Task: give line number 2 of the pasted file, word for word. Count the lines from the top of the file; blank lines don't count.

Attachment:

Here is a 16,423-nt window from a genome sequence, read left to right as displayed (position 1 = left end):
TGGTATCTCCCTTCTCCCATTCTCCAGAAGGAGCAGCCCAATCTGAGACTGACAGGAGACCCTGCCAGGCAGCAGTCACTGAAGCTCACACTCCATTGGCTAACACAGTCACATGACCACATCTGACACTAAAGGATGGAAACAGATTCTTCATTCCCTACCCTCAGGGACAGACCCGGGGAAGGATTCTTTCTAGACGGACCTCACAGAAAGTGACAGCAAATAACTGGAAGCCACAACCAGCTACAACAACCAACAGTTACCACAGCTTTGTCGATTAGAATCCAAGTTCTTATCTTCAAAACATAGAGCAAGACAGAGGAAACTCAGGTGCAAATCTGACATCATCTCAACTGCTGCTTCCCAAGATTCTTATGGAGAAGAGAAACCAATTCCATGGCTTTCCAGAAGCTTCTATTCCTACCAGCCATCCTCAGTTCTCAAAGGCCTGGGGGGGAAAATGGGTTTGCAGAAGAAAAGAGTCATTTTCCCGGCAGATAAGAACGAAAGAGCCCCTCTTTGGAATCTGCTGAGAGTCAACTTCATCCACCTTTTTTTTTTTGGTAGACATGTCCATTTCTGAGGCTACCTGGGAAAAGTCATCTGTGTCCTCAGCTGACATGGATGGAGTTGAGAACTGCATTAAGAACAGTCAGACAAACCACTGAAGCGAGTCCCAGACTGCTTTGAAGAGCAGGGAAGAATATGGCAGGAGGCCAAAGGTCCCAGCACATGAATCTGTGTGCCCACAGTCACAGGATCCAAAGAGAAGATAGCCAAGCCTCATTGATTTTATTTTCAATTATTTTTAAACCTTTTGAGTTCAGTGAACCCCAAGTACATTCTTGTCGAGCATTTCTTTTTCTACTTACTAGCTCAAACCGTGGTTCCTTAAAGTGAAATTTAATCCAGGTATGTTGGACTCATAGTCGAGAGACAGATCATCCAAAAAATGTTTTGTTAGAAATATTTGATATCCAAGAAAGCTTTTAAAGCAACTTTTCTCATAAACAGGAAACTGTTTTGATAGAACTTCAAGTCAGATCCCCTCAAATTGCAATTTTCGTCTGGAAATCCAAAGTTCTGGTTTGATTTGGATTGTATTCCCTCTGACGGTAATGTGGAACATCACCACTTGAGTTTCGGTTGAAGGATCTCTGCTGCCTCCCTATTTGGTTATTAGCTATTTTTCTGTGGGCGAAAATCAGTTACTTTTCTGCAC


TGGTATCTCCCTTCTCCCATTCTCCAGAAGGAGCAGCCCAATCTGAGACTGACAGGAGACCCTGCCAGGCAGCAGTCACTGAAGCTCACACTCCATTGGCTAACACAGTCACATGACCACATCTGACACTAAAGGATGGAAACAGATTCTTCATTCCCTACCCTCAGGGACAGACCCGGGGAAGGATTCTTTCTAGACGGACCTCACAGAAAGTGACAGCAAATAACTGGAAGCCACAACCAGCTACAACAACCAACAGTTACCACAGCTTTGTCGATTAGAATCCAAGTTCTTATCTTCAAAACATAGAGCAAGACAGAGGAAACTCAGGTGCAAATCTGACATCATCTCAACTGCTGCTTCCCAAGATTCTTATGGAGAAGAGAAACCAATTCCATGGCTTTCCAGAAGCTTCTATTCCTACCAGCCATCCTCAGTTCTCAAAGGCCTGGGGGGGAAAATGGGTTTGCAGAAGAAAAGAGTCATTTTCCCGGCAGATAAGAACGAAAGAGCCCCTCTTTGGAATCTGCTGAGAGTCAACTTCATCCACCTTTTTTTTTTTGGTAGACATGTCCATTTCTGAGGCTACCTGGGAAAAGTCATCTGTGTCCTCAGCTGACATGGATGGAGTTGAGAACTGCATTAAGAACAGTCAGACAAACCACTGAAGCGAGTCCCAGACTGCTTTGAAGAGCAGGGAAGAATATGGCAGGAGGCCAAAGGTCCCAGCACATGAATCTGTGTGCCCACAGTCACAGGATCCAAAGAGAAGATAGCCAAGCCTCATTGATTTTATTTTCAATTATTTTTAAACCTTTTGAGTTCAGTGAACCCCAAGTACATTCTTGTCGAGCATTTCTTTTTCTACTTACTAGCTCAAACCGTGGTTCCTTAAAGTGAAATTTAATCCAGGTATGTTGGACTCATAGTCGAGAGACAGATCATCCAAAAAATGTTTTGTTAGAAATATTTGATATCCAAGAAAGCTTTTAAAGCAACTTTTCTCATAAACAGGAAACTGTTTTGATAGAACTTCAAGTCAGATCCCCTCAAATTGCAATTTTCGTCTGGAAATCCAAAGTTCTGGTTTGATTTGGATTGTATTCCCTCTGACGGTAATGTGGAACATCACCACTTGAGTTTCGGTTGAAGGATCTCTGCTGCCTCCCTATTTGGTTATTAGCTATTTTTCTGTGGGCGAAAATCAGTTACTTTTCTGCAC